Texas Snowstorm: Recovering from Frozen + Burst Pipes

Steve Dellasanta

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Mar 3, 2021

The historic snowstorm that hit Texas in mid-February left millions without heat, water and electricity. A state of emergency was declared after residents saw freezing temperatures of 0°F (-18°C) — the coldest it’s been in more than 30 years. While the cold temperatures have now abated, the fact remains that many people have seen their residential and commercial properties suffer damage because of the cold.

The most common type of failure we’ve seen are frozen and burst pipes. That’s likely due to installations using traditional wet-pipe design methodologies which failed. Many homes and businesses in Texas aren’t insulated for extreme cold nor do they have generators to operate heating systems when the power grid fails. Even with generator back-up, traditional wet-pipe systems in non-occupied spaces, such as attics may not provide enough freeze protection for every situation — as we have just seen with the recent cold snap.

Although traditional wet-pipe protection schemes have been the standard practice, I expect the burden of these losses will convince many to take a closer look at making their systems more robust, where feasible by installing dry-pipe, pre-action or anti-freeze systems.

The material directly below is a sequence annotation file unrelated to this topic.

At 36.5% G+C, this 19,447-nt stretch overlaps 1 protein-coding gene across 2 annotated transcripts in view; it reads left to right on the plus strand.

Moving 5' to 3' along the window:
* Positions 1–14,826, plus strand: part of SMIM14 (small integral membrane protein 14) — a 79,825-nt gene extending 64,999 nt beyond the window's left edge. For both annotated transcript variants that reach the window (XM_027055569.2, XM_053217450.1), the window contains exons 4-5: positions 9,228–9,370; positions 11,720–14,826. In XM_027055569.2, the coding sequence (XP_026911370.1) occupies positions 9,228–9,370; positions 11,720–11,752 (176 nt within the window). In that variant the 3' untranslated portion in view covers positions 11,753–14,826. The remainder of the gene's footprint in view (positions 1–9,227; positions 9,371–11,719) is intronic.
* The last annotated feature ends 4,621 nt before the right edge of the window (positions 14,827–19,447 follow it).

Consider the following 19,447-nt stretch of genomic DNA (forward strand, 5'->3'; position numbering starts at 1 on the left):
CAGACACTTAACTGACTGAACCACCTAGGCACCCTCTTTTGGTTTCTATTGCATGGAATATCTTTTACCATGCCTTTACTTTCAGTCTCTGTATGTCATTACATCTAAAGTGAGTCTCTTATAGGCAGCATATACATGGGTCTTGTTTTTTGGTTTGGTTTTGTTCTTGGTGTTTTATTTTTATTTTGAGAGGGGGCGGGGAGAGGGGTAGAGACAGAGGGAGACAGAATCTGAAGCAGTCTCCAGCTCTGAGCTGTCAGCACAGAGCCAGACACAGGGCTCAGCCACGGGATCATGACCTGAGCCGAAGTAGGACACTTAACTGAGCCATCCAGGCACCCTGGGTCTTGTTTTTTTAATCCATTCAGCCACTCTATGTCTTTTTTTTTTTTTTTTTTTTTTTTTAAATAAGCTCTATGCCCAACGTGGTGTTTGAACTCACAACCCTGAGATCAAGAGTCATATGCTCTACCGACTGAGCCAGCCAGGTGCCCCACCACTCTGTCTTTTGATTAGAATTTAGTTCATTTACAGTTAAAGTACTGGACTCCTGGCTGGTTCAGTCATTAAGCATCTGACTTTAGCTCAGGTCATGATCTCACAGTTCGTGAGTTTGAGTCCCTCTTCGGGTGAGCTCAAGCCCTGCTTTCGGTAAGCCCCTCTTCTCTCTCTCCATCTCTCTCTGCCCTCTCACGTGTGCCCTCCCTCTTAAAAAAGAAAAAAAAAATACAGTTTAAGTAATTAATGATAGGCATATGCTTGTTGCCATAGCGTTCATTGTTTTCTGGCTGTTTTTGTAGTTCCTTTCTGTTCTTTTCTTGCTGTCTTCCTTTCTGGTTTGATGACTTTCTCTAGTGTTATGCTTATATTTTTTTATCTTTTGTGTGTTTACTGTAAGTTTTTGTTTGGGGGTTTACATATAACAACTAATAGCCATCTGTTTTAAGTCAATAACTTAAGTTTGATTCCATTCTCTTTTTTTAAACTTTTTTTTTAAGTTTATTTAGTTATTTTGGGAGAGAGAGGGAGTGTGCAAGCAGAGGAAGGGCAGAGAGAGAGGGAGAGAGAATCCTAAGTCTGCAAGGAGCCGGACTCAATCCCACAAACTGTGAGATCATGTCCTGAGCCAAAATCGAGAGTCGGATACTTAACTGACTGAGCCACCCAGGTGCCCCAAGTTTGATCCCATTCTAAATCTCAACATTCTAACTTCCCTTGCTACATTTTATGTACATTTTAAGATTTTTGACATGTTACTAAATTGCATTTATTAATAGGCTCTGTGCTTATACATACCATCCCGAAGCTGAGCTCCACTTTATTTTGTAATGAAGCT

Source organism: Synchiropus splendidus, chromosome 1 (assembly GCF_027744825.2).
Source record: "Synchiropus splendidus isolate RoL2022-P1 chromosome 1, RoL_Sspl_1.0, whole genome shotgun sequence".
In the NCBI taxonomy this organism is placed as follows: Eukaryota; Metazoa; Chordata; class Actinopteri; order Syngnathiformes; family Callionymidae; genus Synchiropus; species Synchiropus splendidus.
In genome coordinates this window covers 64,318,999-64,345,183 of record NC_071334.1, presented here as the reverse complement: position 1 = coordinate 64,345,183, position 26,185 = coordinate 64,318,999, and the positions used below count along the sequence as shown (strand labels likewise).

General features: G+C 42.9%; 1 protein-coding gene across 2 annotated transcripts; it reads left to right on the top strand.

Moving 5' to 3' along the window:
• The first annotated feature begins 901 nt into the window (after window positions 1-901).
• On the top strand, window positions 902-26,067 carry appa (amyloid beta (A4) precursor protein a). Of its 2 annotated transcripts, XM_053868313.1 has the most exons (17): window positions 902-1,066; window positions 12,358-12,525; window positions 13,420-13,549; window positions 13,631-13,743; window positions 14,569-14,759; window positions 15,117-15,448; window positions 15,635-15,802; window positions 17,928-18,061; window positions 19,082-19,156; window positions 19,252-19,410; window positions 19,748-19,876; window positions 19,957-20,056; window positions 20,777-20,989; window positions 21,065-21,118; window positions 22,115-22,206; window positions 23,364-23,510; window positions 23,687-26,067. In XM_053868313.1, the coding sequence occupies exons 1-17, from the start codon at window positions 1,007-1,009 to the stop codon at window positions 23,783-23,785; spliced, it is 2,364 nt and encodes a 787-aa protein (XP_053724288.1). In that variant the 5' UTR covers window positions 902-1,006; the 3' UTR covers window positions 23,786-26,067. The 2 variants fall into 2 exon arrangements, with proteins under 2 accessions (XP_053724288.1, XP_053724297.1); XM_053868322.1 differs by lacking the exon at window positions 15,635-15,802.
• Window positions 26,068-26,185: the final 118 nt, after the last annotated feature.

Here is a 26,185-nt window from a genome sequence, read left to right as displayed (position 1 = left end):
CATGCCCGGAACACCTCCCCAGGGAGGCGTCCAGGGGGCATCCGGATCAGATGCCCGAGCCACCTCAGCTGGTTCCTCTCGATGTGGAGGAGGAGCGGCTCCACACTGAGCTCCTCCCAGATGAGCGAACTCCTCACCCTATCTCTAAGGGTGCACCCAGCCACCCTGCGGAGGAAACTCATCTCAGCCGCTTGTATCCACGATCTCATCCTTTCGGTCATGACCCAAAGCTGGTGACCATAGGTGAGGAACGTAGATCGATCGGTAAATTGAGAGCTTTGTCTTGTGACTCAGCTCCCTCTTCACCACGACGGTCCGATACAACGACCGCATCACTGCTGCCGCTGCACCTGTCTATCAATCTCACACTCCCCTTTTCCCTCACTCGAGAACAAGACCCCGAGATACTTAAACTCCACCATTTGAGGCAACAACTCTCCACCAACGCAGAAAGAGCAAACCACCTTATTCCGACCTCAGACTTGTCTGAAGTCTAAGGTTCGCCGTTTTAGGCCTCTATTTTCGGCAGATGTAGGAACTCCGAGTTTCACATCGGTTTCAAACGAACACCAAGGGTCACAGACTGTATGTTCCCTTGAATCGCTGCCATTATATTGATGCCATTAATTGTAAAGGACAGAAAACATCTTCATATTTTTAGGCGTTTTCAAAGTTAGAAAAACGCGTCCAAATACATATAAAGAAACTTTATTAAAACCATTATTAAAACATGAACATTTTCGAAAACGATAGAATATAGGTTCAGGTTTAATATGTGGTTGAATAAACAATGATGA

Next Steps

When natural disasters or ‘freak storms’ cause major damage, there is a huge surge in a specific type of claim, depending on the damage caused. In this instance, the Insurance Council of Texas, a non-profit trade association, have said that the number of claims due to frozen and burst pipes will be “unlike any event the state has experienced.” And as climate change contributes to extreme weather — like snowstorms in Texas – premiums will increase and demands for a more resilient infrastructure will become louder.

These events are opportunities for building owners to go beyond the traditional means of fire protection design and provide or modify sprinkler systems to tolerate temperature extremes. While Texans recover, it will also be critical to look at current sprinkler systems to see where we can install or incorporate additional prevention measures to avoid a potential future loss. Having an experienced eye to determine where improvements can be made can save a lot of pain, time and money in the long run.